Number manufacturing establishments, 6,787; capital invested $58,742,384; hands employed, 74,945; bales cotton used, 46,947; pig iron produced, 61,437 tons; flour and grist mills, 546; tons coal mined, 2,227,844.

Ranks fourth in coal, seventh in tobacco, eighth in copper, ninth in iron ore. Copper is found in Frederick and Carroll counties; iron ore, in Alleghany, Anne Arundel, Carroll, Baltimore, Frederick and Prince George's counties.

Population, 934,943: male, 462,187; female, 472,756; native, 852,137; foreign, 82,806 white, 724,693; colored, 210,230; Chinese, 5; Indians, 15. Slaves, 1860, 87,189.

State, congressional and presidential elections, Tuesday after first Monday in November; number Senators, 26; Representatives, 91; sessions biennial, in even-numbered years; meeting of legislature, first Wednesday in January; limit of session, 90 days; term of Senators, 4 years; of Representatives, 2 years.

Number electoral votes, 8; number voters, 232,106; native white, 144,586; foreign white, 38,936; colored, 48,584. Insane, convicts and bribers excluded from voting.

Number colleges, 11; school population, 319,201; school age, 5-20.

Legal interest rate, 6; usury forfeits excess of interest. {101}

Map of Maryland


VIRGINIA. Ver-jin´e-ah.
"Old Dominion."

Named in honor of Elizabeth, the Virgin Queen. One of the thirteen original States. Settled by English at Jamestown, 1607. Slavery introduced 1619. Seceded May, 1861; re-admitted Jan., 1870.

Area, 42,450 square miles; greatest length, east and west, 440 miles; greatest breadth, 190 miles. Coast line, about 120 miles, or tidal frontage, 1,500 miles. Number counties, 100. Temperature at Norfolk: winter, 40° to 48°; summer, 75° to 80°. Rainfall at White Sulphur Spring, 38 inches.

Richmond, capital and metropolis; pop., 63,600. Pop. of Norfolk 21,966; of Petersburg, 21,656. Hampton Roads is one of the best harbors on Atlantic coast. Seven ports of entry.

Number farms, 118,517; 51 per cent. of laborers are engaged in agriculture. Average value per acre, cleared lands, $9.42; woodland, $7.48.

Marble quarried on Potomac. Number sandstone quarries, 10; shipbuilding establishments, 65; saw-mills, 907; sawed lumber, $3,434,163; flour and grist mills, 1,385; value products, $12,210,272; foundry and machine-shop, $1,361,231; iron and steel, $2,585,999; cotton goods, $1,040,962; leather tanned, $1,011,830; slaughtering and meat packing, $1,054,500. Total number industries, 5,710; capital invested, $26,968,990; value products, $51,780,992.

Salaries of State Officers.
Governor $5,000
Lieut. Gov. 900
Sec'y of State 2,000
Treasurer 2,000
Auditor 3,000
Sec. Auditor 2,000
Attorney Gen. 2,500
Supt. Pub. Ins. 2,500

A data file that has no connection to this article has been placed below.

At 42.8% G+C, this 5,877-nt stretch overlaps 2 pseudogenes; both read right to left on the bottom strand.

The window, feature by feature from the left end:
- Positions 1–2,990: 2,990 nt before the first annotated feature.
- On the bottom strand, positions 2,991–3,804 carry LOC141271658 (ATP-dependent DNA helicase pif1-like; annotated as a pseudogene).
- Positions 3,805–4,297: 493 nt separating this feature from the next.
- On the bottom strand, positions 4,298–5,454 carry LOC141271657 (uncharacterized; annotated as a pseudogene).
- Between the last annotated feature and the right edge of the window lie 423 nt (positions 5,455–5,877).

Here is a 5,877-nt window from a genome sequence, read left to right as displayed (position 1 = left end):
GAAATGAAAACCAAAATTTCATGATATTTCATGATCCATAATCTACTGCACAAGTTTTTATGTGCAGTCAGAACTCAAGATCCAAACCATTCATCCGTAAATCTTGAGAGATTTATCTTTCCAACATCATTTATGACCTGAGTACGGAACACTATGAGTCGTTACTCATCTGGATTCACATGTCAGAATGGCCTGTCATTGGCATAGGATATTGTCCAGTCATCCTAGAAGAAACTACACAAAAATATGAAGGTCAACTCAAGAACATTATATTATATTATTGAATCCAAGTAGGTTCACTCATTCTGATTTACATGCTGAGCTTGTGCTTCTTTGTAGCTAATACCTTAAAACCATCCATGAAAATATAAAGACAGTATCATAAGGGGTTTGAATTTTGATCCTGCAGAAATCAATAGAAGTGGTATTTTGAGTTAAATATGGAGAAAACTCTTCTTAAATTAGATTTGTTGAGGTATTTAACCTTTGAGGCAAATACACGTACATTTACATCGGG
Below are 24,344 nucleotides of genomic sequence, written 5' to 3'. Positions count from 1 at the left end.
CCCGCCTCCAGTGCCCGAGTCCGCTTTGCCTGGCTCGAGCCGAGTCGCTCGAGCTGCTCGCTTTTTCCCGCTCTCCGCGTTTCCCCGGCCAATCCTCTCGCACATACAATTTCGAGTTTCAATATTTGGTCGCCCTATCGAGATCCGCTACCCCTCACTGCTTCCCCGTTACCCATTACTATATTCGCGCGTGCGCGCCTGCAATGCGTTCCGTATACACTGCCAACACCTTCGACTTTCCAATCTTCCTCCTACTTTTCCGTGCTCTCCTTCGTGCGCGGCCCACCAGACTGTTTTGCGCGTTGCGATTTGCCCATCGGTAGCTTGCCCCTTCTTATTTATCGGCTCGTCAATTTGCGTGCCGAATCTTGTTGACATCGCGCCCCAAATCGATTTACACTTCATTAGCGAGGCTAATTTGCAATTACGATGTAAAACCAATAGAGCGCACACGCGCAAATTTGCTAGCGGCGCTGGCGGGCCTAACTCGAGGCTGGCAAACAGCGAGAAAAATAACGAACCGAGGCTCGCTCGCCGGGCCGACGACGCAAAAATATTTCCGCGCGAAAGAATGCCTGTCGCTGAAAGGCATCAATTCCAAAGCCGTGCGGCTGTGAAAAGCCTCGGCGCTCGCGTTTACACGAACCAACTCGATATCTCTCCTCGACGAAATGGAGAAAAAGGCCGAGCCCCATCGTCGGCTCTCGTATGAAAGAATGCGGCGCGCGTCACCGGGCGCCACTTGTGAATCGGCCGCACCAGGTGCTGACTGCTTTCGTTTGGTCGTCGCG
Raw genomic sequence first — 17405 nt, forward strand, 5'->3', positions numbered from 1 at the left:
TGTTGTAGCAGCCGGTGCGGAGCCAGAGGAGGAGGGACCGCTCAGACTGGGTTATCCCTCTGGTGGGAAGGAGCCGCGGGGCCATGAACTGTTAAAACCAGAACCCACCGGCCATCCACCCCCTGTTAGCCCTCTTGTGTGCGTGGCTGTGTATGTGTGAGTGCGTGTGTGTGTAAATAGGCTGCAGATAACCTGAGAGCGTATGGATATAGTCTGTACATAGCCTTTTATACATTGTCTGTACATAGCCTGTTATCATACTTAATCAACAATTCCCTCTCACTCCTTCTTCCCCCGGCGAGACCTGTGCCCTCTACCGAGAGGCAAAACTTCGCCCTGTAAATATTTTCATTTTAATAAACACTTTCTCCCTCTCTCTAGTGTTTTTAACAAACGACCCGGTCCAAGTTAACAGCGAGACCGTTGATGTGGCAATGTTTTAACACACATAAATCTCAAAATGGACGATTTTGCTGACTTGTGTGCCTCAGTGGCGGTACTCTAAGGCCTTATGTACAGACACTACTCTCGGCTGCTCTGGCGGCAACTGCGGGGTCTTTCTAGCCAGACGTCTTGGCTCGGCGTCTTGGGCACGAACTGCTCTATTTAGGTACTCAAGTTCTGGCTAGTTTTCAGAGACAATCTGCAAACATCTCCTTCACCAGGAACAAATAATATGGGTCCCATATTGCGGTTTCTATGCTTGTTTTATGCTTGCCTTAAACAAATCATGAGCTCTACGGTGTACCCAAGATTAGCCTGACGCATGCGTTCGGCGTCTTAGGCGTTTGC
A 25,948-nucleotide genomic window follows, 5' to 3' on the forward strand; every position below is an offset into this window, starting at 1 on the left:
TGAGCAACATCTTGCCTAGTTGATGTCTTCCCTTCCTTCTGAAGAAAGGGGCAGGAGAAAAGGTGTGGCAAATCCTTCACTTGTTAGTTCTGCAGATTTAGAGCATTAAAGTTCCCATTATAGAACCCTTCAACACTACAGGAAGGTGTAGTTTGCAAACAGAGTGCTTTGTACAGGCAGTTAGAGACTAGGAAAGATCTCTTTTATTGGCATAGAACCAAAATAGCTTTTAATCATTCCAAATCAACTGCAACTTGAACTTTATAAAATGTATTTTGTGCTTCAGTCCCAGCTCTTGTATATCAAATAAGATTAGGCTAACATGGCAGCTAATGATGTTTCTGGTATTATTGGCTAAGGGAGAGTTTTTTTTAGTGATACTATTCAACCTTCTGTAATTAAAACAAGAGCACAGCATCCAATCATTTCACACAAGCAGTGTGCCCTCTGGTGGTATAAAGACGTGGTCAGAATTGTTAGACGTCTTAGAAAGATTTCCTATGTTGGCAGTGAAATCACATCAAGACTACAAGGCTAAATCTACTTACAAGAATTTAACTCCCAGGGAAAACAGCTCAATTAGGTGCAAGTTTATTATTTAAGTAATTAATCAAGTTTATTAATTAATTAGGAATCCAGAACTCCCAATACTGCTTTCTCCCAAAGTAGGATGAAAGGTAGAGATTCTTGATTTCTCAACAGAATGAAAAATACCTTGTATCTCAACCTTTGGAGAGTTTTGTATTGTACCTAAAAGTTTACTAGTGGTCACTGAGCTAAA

Adjutant. Gen. 600
Com'r of Agr. 1,500
Supt. of Land O. 1,300
Pres. Sup. Ct. 3,250
4 J'dg's Sup. Ct. 3,000
2 Dist. Judges 3,500
Senators, Representatives $540 per year.
5 Colls. Int. Revenue 3,000 to 4,500
Chart of Annual Amount of Peanut Crop by State - headed by Virginia
Presidential P. O.
Abingdon $1,500
Alexandria 2,400
Charlottesville 1,900
Danville 2,400
Freder'cksb'gh 1,800
Hampton 1,600
Harrisonbu'gh 1,600
Lexington 1,600
Liberty 1,600
Lynchburgh 2,800
Norfolk 3,100
Petersburgh 2,600
Portsmouth 1,900
Richmond 3,400
Roanoke 2,100
Staunton 2,400
Winchester 1,900
5 Post Offices 1,500
10 P.O. $1,400 to 1,000

Gold produced, 1882, $15,000; latest reported iron ore product, 182,326 tons; zinc, 10,448 tons; lead, 11,200 tons.

Ranks first in peanuts, second in tobacco, eighth in salt and iron ore.

Population, 1,512,565; male, 745,589; female, 766,976; native, 1,497,869; foreign, 14,696; white, 880,858; colored, 631,616; Chinese, 6; Indians, 85; slaves, 1860, 490,865.

State, congressional and presidential elections, Tuesday after first Monday in November; number Senators, 40; Representatives, 100; sessions of legislature biennial, in odd-numbered years, meeting first Wednesday in December; limit of session, 90 days; term of Senators, 4 years; of Representatives, 2 years.

Number electoral votes, 12; number voters, 334,505; colored, 128,257; native white, 198,277; foreign white, 7,971. Lunatics, idiots, convicts, duelists, United States army, and non-taxpayers of capitation tax excluded from voting.

Number colleges, 7; school population, 555,807; school age, 5-21.

Legal interest, 6; by contract, 8: usury forfeits excess over 6 per cent. {103}

Map of Virginia


WEST VIRGINIA. Ver-jin´e-ah.
"Pan-Handle State."

Composed of northern and western counties of the original State of Virginia; denounced passage of secession ordinance. April 22d, 1861; became a State, 1863.

Area, 24,780 square miles; greatest length north and south, about 240 miles; greatest breadth, 160 miles. Big Sandy, Great and Little Kanawha, Guyandotte and Monongahela are navigable rivers. Number counties, 54. Temperature at Morgantown: winter, 34° to 42°; summer, 70° to 75°. Rainfall at Romney, 45 inches.